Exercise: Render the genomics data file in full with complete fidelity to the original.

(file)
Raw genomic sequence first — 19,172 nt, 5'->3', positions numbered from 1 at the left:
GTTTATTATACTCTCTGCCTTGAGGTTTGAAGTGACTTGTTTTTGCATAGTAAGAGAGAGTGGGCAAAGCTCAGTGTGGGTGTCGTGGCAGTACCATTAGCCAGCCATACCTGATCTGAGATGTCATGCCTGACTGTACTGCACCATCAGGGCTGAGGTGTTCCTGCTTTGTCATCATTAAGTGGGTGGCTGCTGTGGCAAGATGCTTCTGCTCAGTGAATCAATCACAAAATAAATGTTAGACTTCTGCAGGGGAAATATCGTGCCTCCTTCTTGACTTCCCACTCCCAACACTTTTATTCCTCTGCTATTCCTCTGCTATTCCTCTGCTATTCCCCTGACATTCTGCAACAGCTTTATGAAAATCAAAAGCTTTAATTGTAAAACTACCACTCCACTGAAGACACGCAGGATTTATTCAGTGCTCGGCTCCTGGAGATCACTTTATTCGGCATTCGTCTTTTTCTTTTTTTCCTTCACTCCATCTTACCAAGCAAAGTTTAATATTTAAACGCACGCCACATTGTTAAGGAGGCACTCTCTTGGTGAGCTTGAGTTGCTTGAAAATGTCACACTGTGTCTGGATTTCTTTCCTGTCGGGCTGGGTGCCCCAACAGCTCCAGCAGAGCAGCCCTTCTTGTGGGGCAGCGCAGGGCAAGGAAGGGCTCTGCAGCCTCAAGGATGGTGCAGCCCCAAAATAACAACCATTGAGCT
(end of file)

Raw genomic sequence first — 19,172 nt, 5'->3', positions numbered from 1 at the left:
GTTTATTATACTCTCTGCCTTGAGGTTTGAAGTGACTTGTTTTTGCATAGTAAGAGAGAGTGGGCAAAGCTCAGTGTGGGTGTCGTGGCAGTACCATTAGCCAGCCATACCTGATCTGAGATGTCATGCCTGACTGTACTGCACCATCAGGGCTGAGGTGTTCCTGCTTTGTCATCATTAAGTGGGTGGCTGCTGTGGCAAGATGCTTCTGCTCAGTGAATCAATCACAAAATAAATGTTAGACTTCTGCAGGGGAAATATCGTGCCTCCTTCTTGACTTCCCACTCCCAACACTTTTATTCCTCTGCTATTCCTCTGCTATTCCTCTGCTATTCCCCTGACATTCTGCAACAGCTTTATGAAAATCAAAAGCTTTAATTGTAAAACTACCACTCCACTGAAGACACGCAGGATTTATTCAGTGCTCGGCTCCTGGAGATCACTTTATTCGGCATTCGTCTTTTTCTTTTTTTCCTTCACTCCATCTTACCAAGCAAAGTTTAATATTTAAACGCACGCCACATTGTTAAGGAGGCACTCTCTTGGTGAGCTTGAGTTGCTTGAAAATGTCACACTGTGTCTGGATTTCTTTCCTGTCGGGCTGGGTGCCCCAACAGCTCCAGCAGAGCAGCCCTTCTTGTGGGGCAGCGCAGGGCAAGGAAGGGCTCTGCAGCCTCAAGGATGGTGCAGCCCCAAAATAACAACCATTGAGCT